How tea became a British drink


The drink, which has long been considered a national in England, was once drunk exclusively in high society, merchants made fortunes on it, and maids agreed to receive a surcharge “for tea” in excess of their salary.

How tea got to England

Although the Dutch and Portuguese merchants were the first to bring tea to Europe, it was the British who made it the national drink. It happened like this: Charles II, who married the Portuguese princess Catherine of Bragana in 1662, received several pounds of tea and a wife who indulged in this drink every day. The ladies of the court immediately adopted her habit and began to gather for beautiful tea drinking, eventually developing strict etiquette: only the hostess of the house could pour tea, sugar could be taken with special tweezers, the tart taste should be softened with milk. They also took care of the fate of thin porcelain dishes: so that it would not crack from a hot drink and not darken from brown color, milk was first poured into the cup, and only after that tea. This rule was changed much later by George Orwell, who wrote “11 golden rules of tea drinking”, which established a new order – first tea, then milk.

Where does English tea have sugar? took

In China, such a combination as tea and “sweetener” was not known at all. Common dried green tea leaves were brought to Europe, from which green tea with a mild taste was prepared. But the long journey by the sea spoiled the raw materials, turning them into a moldy mass. Therefore, before shipment, the tea leaf was not just dried, but fried, which made it dark brown, but kept well on the road and gave the drink a special tart, bitter taste. The bitterness of the new drink was removed with sugar.

Tea ceremony. Illustration from The Illstrated London New magazine, 1892. Photo from the author’s collection

There is evidence that tea was used as a remedy. Surprisingly, and now we buy tea, not suspecting that each brand is fraught with a whole history of the drink! So, the name Typhoo is a distorted Chinese daifu, “doctor”. The equally popular PG Tips brand tea stands for Pre-Gestive Tips (option – Pre-Gestee Tips), that is, “tea that improves digestion.”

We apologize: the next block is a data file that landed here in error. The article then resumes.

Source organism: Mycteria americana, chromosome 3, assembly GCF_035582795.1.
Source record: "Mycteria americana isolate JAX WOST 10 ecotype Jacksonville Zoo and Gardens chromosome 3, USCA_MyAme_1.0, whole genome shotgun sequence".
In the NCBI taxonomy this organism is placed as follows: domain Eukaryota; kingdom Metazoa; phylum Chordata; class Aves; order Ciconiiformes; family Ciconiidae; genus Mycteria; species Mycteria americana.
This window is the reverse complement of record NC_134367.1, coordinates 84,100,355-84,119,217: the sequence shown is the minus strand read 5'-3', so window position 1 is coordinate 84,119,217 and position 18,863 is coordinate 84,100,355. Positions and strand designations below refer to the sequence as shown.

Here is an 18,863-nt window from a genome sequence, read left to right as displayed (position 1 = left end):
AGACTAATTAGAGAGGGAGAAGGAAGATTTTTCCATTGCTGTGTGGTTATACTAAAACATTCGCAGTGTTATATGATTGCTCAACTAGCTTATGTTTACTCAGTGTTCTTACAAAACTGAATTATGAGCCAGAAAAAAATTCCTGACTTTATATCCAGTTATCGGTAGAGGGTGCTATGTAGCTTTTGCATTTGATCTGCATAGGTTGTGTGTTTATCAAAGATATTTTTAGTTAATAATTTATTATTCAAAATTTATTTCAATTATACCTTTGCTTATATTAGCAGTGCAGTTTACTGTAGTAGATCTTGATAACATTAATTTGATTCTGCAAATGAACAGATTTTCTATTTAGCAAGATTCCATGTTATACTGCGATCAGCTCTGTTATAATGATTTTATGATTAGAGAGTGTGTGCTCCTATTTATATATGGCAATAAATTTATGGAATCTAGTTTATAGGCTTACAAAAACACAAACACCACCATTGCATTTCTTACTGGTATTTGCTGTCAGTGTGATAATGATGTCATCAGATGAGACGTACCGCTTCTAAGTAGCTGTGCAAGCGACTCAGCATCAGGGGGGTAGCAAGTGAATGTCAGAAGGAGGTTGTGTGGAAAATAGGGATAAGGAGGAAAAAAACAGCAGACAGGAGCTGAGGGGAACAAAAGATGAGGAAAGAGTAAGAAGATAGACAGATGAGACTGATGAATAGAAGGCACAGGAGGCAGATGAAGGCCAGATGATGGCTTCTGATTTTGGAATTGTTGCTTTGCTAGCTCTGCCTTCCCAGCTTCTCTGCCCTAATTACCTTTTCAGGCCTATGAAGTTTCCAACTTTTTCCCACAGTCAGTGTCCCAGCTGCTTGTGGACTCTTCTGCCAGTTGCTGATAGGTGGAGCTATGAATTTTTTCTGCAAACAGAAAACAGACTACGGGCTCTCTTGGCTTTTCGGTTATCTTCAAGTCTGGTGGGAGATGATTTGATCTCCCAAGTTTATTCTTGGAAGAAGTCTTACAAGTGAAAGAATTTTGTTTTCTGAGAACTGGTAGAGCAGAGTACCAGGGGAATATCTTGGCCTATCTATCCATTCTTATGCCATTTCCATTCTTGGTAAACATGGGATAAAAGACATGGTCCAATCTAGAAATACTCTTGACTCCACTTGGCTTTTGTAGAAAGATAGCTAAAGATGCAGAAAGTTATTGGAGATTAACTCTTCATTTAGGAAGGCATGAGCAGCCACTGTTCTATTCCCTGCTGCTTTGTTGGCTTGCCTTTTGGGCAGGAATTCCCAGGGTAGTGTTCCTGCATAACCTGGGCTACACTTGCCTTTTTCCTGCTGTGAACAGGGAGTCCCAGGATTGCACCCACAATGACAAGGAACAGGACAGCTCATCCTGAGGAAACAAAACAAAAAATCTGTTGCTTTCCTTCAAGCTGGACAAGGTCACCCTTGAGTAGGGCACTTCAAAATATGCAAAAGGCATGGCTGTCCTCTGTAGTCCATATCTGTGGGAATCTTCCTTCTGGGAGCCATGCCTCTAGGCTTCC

How the smugglers cheated the state

In the 17th century, tea was a state monopoly that brought in huge profits. However, the enterprising English quickly came up with a hundred and one means of smuggling, the center of which was Cornwall. Local fishermen, under cover of night, brought in bags of tea leaves and transported them deep into the island along underground passages, hiding them in the most unexpected places, for example, in a church (of course, not without the knowledge of the local priest).

Local women were “pregnant” with tea through one – the false belly was a fairly safe way of delivering the product, as it aroused little suspicion.

Not without smugglers and on the east coast of England, where smuggled from Holland and Scandinavia was delivered. Caught criminals were severely punished. If you walked along the Docklands canals, then you probably passed those places where public executions of one or two guilty ones were carried out annually: at low tide they were chained to the canal wall, and after a few hours the unfortunate person was flooded with water. After low tide, the corpse could be lifted and buried. It was not punishment that helped to end smuggling, but the 1784 Act, which lowered the tax on imported tea from 116% to 12%. The smuggling became unprofitable, and the merchants took the official route.

Drawing on an antique tin of Dalu Kola Tea from HUDSON SCOTT & SONS. Photo from the collection of the author

Why additives in tea mixed

Another problem remained: the tea was so popular that willow and thorn leaves, licorice and even dried leaves of already dormant tea were mixed into it! All this mixture was sold at fabulous prices, since in the 18th-19th centuries, tea was still considered a status product, not available to everyone. Gradually, the supply of tea became so large that the price of the product fell. And its quality was influenced by the Food and Drug Administration Act of 1885, which imposed high fines for blended tea.



How tea fought against social evil

Already in the 18th century, maids who took a job made it a condition, in addition to their salary, to receive money “for tea” – the very tips that we still give to service personnel for well-performed services.

Adults and children drank beer and ales instead of water

The popularization of tea establishments and tea itself was especially important in the cities and localities where the factories were located. With the help of tea, they tried to combat alcoholism, widespread among workers – tea began to play a social role, replacing stronger drinks.

Tea advertisement from The Illustrated London News, 1894. Photo from the author’s collection

In addition, the water in the cities was “rotten”, adults and children drank beer and ales, which were safer in terms of hygiene, but addictive. Alcoholism became a menacing phenomenon, so tea was truly a deliverance from many evils. And if in the 17th and 18th centuries tea was the drink of kings and nobility, in the 19th century – of the wealthy strata of the population, then in the 20th it became very democratic and generally accessible. Tea firmly entered the English culture, giving rise to a large number of sayings and catchphrases about it as a source of vigor of the body and peace of the heart, and in Russia they said: “Drink some tea, you will forget the melancholy!”

Prepared by Julia Plyaukshta


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